The Inequality President
WSJ Editorial, July 25, 2013
President Obama made his fourth or fifth, or maybe it's the seventh or eighth, pivot to the economy on Wednesday, and a revealing speech it was. We counted four mentions of "growth" but "inequality" got five. This goes a long way to explaining why Mr. Obama is still bemoaning the state of the economy five years into his Presidency.
The President summed up his economic priorities close to the top of his hour-long address. "This growing inequality isn't just morally wrong; it's bad economics," he told his Galesburg, Illinois audience. "When middle-class families have less to spend, businesses have fewer customers. When wealth concentrates at the very top, it can inflate unstable bubbles that threaten the economy. When the rungs on the ladder of opportunity grow farther apart, it undermines the very essence of this country."
Then the heart of the matter: "That's why reversing these trends must be Washington's highest priority. It's certainly my highest priority."
Which is the problem. For four and a half years, Mr. Obama has focused his policies on reducing inequality rather than increasing growth. The predictable result has been more inequality and less growth. As even Mr. Obama conceded in his speech, the rich have done well in the last few years thanks to a rising stock market, but the middle class and poor have not. The President called his speech "A Better Bargain for the Middle Class," but no President has done worse by the middle class in modern times.
By now the lackluster growth figures are well known. The recovery that began four years ago has been one of the weakest on record, averaging a little more than 2%. And it has not gained speed. Growth in the fourth quarter of 2012 was 0.4%. It rose to a still anemic 1.8% in the first quarter but most economists are predicting even slower growth in the second quarter.
We hope the predictions of a faster growth in the second half will be right, but the Obama Treasury and Federal Reserve have been predicting for four years that takeoff was just around the corner. Stocks are doing great, and housing prices are rising, but job growth remains lackluster. What has never arrived is the 3%-4% growth spurt during typical expansions.
The official excuse is that recoveries coming out of recessions caused by financial crises are always slow. But then why have we been told every few months for five years that faster growth would soon be coming? Perhaps readers recall former Treasury Secretary Tim Geithner's famous 2010 op-ed, "Welcome to the Recovery." Mr. Obama wants it both ways: Take credit for recovering from recession, but blame that recession ad infinitum for the slow pace of the recovery.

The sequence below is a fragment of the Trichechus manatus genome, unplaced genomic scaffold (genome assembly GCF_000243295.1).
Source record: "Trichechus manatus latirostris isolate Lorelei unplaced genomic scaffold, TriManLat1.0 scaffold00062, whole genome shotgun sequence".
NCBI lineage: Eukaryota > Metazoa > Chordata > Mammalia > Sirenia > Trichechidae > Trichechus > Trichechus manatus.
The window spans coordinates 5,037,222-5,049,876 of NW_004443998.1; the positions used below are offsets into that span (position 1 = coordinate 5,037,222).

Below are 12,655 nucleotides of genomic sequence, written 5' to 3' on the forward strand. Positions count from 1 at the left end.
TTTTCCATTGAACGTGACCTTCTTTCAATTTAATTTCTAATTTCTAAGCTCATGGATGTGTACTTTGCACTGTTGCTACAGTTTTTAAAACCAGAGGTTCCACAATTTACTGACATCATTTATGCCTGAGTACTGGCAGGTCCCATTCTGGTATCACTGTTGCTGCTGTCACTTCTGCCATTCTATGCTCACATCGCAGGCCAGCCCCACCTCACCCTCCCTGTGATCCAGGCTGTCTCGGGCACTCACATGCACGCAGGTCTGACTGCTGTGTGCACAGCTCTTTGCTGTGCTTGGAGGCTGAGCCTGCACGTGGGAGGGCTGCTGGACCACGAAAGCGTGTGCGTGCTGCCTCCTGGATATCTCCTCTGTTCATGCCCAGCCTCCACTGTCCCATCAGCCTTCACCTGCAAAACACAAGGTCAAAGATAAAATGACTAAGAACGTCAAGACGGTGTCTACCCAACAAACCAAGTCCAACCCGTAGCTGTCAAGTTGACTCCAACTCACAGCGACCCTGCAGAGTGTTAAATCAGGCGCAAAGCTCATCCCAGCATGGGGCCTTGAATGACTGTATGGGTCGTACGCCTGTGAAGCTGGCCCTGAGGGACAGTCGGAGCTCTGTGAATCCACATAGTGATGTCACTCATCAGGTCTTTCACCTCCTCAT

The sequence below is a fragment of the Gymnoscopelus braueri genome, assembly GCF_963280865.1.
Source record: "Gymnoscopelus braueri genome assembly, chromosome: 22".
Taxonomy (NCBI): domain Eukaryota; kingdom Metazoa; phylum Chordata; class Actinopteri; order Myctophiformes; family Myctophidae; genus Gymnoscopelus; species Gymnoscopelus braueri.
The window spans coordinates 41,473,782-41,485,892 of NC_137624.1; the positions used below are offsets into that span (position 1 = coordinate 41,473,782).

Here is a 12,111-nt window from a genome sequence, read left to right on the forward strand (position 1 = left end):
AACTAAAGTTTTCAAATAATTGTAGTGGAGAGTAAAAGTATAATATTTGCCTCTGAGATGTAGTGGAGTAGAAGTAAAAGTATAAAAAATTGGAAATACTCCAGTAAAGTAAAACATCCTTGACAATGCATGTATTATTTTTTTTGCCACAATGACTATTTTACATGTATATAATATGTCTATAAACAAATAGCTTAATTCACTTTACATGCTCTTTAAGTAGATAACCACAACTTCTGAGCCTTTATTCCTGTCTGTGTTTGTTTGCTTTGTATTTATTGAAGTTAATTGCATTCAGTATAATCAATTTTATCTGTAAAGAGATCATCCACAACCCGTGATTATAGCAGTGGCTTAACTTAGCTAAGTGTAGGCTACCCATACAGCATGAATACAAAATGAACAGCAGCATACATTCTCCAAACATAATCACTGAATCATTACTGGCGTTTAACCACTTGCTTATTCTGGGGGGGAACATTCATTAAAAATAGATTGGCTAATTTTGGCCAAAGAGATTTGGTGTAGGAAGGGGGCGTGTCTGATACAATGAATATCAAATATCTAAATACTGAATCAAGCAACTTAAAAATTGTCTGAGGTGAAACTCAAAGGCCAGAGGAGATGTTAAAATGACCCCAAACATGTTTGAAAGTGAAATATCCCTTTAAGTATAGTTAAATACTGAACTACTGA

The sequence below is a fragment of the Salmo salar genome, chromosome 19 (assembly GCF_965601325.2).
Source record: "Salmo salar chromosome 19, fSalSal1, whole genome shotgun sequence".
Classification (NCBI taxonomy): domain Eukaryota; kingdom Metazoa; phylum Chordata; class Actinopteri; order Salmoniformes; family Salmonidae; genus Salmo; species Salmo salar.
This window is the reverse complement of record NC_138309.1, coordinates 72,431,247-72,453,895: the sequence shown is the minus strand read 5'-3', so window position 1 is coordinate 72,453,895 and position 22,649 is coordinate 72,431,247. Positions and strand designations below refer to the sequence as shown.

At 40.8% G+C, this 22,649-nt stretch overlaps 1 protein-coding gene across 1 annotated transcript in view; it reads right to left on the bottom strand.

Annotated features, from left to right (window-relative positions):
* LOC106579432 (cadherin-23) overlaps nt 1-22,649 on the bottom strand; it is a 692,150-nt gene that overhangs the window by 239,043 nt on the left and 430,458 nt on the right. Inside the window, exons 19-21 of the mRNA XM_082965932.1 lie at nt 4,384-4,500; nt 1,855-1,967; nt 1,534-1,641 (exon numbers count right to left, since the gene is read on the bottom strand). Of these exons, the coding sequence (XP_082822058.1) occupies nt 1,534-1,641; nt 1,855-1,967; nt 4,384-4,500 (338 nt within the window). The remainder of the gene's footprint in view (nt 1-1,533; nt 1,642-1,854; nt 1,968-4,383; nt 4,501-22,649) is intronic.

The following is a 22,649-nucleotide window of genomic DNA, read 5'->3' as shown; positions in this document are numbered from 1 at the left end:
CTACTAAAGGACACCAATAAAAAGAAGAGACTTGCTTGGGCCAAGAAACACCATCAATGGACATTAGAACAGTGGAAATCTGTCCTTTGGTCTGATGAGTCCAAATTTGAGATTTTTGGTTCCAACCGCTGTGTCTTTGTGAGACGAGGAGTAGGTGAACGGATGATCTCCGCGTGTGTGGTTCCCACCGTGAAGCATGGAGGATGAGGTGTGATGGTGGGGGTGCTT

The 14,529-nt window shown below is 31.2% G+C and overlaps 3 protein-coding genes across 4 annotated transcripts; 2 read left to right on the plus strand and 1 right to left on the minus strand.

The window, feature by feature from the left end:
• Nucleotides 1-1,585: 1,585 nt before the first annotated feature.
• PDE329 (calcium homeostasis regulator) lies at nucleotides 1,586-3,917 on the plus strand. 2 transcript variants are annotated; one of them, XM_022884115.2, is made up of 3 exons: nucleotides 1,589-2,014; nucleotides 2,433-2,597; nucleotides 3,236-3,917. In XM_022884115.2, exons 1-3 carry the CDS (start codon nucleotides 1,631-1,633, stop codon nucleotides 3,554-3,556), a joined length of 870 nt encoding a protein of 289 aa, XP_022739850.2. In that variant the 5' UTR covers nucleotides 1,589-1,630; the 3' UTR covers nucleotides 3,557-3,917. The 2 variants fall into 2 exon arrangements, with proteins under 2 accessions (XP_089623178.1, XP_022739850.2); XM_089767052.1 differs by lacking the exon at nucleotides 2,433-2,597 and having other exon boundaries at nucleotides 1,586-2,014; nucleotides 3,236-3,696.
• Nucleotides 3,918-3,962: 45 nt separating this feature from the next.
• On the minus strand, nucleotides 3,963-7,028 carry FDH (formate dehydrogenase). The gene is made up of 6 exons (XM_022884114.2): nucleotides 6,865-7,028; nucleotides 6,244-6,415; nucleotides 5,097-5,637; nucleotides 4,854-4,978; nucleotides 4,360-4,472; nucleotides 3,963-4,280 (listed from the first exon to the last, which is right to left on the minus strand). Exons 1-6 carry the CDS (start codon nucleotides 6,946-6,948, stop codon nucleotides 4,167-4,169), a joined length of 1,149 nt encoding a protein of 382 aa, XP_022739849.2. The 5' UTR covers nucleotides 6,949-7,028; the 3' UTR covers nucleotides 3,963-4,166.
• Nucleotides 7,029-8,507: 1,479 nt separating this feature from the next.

What about the middle class that is the focus of Mr. Obama's rhetoric? Each month the consultants at Sentier Research crunch the numbers from the Census Bureau's Current Population Survey and estimate the trend in median annual household income adjusted for inflation. In its May 2013 report, Sentier put the figure at $51,500, essentially unchanged from $51,671 a year earlier.
And that's the good news. The bad news is that median real household income is $2,718, or 5%, lower than the $54,218 median in June 2009 when the recession officially ended. Median incomes typically fall during recessions. But the striking fact of the Obama economy is that median real household income has fallen even during the recovery.
While the declines have stabilized over the last two years, incomes are still far below the previous peak located by Sentier of $56,280 in January 2008. No wonder Mr. Obama is now turning once again to his familiar political narrative assailing inequality and blaming everyone else for it. He wants to change the subject from the results on his watch.
The core problem has been Mr. Obama's focus on spreading the wealth rather than creating it. ObamaCare will soon hook more Americans on government subsidies, but its mandates and taxes have hurt job creation, especially at small businesses. Mr. Obama's record tax increases have grabbed a bigger chunk of affluent incomes, but they created uncertainty for business throughout 2012 and have dampened growth so far this year.
The food stamp and disability rolls have exploded, which reduces inequality but also reduces the incentive to work and rise on the economic ladder. This has contributed to a plunge in the share of Americans who are working—the labor participation rate—to 63.5% in June from 65.7% in June 2009. And don't forget the Fed's extraordinary monetary policy, which has done well by the rich who have assets but left the thrifty middle class and retirees earning pennies on their savings.
Mr. Obama would have done far better by the poor, the middle class and the wealthy if he had focused on growing the economy first. The difference between the Obama 2% recovery and the Reagan-Clinton 3%-4% growth rates is rising incomes for nearly everybody.
House Republicans have put a check on Mr. Obama's most destructive economic policies, but the President could do more to help growth if he crossed party lines to pass tax reform the way Reagan did in his second term, or to work out a budget deal as Bill Clinton did in his fifth year.
Mr. Obama's only pro-growth proposal is immigration reform, and we're not sure he wants even that to pass. Judging by the partisan tenor of his Wednesday speech, he may be setting it up to use as a campaign wedge in 2014. If only Mr. Obama understood that before a government can redistribute wealth, the private economy has to create it.